After three lovely relaxing weeks with Cath and family in the white, clipped, sedate suburbs of Carlsbad, California, the children and I followed Mark up to Seattle. We spent the first three nights in a motel (with a kitchen dating back to the 60s) in the heart of the university district. It was groovy man! Our first stop was a cafe called Sureshot, named after the vintage pinball machine in the back room. Thrashy music was playing, students were bent over books and laptops, original art was on the walls. Pity the coffee was no better than anywhere else in Seattle, the proud home of Starbucks.
Instead of checking out the funky shops, I got to spend time at the local playground and shop for “diapers” at the Safeway. Even in Seattle, mums get on with business. The kids did indulge me with a visit to the Burke Museum where we saw an excellent collection of, you guessed it, dinosaur fossils, amongst other things. But it was cool, they had a triceratops skeleton! I was impressed with how all the museums and galleries we visited catered for children in at least some ways. It made visits fun for all of us, especially if there was a nice cafe and shop for me at the end.
We were lucky to be looked after in Seattle by a couple of Mark’s colleagues and friends. They helped us plan our trip and suggested outings. We had a great visit to Woodland Zoo with Carl and his two kids. The zoo contrasted beautifully with the more arid feel of San Diego. They had a lovely green and wooded Northern Trail section featuring bears, eagles and otters with great opportunities to see the animals close up yet in natural-looking environments. (Check out the Bear Cam on the website.) Ben and Karen gave us pizza and picnics and introduced us to their dog, another big enthusiastic licker called (Wini)fred who bonded with Felix.
After a few days, we moved to our new home south of the city in Mount Baker. We were loath to leave the happening scene but it proved to be just perfect for a family holiday. We had the beautifully renovated bottom floor of a family house with a divine garden which had chickens, a fish pond, wild strawberries running rampant and masses of veges. Heaven. It was a 5 minute walk to a great playground (and the all important cafe) and ten minutes to a little swimming beach on Lake Washington. We hired a car for more flexibility but used the bus to get to town and the university now and then. Mark was working every day so I settled in to life as a suburban mom for a couple of weeks.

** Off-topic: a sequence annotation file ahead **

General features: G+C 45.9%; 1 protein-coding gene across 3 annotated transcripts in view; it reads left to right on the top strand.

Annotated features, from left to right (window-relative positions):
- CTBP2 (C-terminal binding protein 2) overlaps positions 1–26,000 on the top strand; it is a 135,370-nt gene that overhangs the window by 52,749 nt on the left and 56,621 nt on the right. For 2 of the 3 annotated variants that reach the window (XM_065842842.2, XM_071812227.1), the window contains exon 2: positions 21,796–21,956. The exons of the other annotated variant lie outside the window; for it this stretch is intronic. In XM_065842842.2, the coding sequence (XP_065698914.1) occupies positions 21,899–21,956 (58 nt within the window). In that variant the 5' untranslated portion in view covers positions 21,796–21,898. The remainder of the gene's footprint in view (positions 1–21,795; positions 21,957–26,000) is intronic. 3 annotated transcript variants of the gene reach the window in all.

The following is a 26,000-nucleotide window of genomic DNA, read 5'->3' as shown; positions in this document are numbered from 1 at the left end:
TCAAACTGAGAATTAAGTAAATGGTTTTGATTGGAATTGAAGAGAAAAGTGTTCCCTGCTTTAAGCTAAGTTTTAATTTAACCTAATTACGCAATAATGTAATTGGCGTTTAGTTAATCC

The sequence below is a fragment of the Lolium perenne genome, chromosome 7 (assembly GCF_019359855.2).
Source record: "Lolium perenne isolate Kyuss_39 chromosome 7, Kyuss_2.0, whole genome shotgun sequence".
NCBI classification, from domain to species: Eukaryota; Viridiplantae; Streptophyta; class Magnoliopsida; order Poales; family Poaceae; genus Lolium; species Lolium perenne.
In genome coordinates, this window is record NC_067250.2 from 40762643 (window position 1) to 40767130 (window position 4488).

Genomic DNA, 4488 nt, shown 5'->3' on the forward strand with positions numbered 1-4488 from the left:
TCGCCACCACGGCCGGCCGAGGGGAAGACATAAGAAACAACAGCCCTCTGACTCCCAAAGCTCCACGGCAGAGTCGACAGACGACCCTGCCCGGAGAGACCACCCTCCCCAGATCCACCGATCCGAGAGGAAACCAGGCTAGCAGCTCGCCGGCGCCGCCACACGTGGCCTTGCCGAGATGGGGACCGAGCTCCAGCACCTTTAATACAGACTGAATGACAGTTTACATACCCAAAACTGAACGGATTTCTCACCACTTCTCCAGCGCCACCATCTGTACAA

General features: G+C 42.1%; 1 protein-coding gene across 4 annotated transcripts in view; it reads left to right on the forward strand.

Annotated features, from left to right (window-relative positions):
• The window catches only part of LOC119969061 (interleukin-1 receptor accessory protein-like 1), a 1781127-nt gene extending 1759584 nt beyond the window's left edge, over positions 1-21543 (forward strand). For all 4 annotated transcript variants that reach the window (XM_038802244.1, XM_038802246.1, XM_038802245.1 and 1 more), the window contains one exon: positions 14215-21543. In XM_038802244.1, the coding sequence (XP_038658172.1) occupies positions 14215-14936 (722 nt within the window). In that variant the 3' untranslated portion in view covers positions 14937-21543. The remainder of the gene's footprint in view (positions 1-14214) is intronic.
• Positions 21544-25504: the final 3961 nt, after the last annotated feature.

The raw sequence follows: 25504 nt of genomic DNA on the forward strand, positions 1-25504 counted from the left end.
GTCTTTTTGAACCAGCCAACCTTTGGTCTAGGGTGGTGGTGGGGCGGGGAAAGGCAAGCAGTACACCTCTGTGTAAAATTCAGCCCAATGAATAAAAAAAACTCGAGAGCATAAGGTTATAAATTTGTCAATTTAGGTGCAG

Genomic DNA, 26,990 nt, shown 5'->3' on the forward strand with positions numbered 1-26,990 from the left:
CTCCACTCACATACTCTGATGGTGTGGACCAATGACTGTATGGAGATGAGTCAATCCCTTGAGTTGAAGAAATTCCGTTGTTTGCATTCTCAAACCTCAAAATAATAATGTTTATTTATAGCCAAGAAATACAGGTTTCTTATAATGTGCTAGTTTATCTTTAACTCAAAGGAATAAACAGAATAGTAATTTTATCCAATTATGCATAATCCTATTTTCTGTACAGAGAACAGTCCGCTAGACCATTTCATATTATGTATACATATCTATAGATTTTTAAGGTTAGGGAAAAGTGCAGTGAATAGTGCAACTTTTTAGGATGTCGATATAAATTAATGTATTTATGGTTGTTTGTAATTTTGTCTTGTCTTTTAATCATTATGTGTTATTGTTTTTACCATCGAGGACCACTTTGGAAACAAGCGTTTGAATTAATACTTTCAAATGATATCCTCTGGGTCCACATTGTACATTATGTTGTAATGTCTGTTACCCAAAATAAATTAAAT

Making big touristy missions with the two kids was challenging but they were coped very well and I always packed plenty of snacks and didn’t plan for more than one thing each day. There weren’t any embarrassing public melt-downs, though Felix saved some big ones for bedtime. I think he found the travelling fun on a level but quite a strain. Alice coped fine with all the new beds and faces and maintained a sunny disposition throughout, though she pretty much stopped eating anything but yoghurt and icecream in the final week.
We made excursions to the Seattle Center, which houses many cultural attractions as well as the Space Needle, a fun fair and a super cool, enormous fountain which is designed to be played in. And we did! We also spent a lot of time visiting playgrounds and pretty natural spots, which weren’t hard to find in Seattle. Despite the reputation for rain, they love the outdoors and all the lakes and parks are just gorgeous for walking, biking and playing in. I was very taken with it all, the arty city and the green surrounds. What a combination! But I was reminded frequently that I was there in summer and it doesn’t have a rainy reputation for nothing!
On our final day we all went to the Seattle Art Museum, which had a great modern collection and a special exhibition by Andrew Wyeth, which I loved. He had a muse called Helga whose plaits he painted with incredible skill. He seemed to really like those plaits.
We dropped our car off the next day at the airport and got ready for another round of security (yes, tedious) as we headed for our last stop, Boston.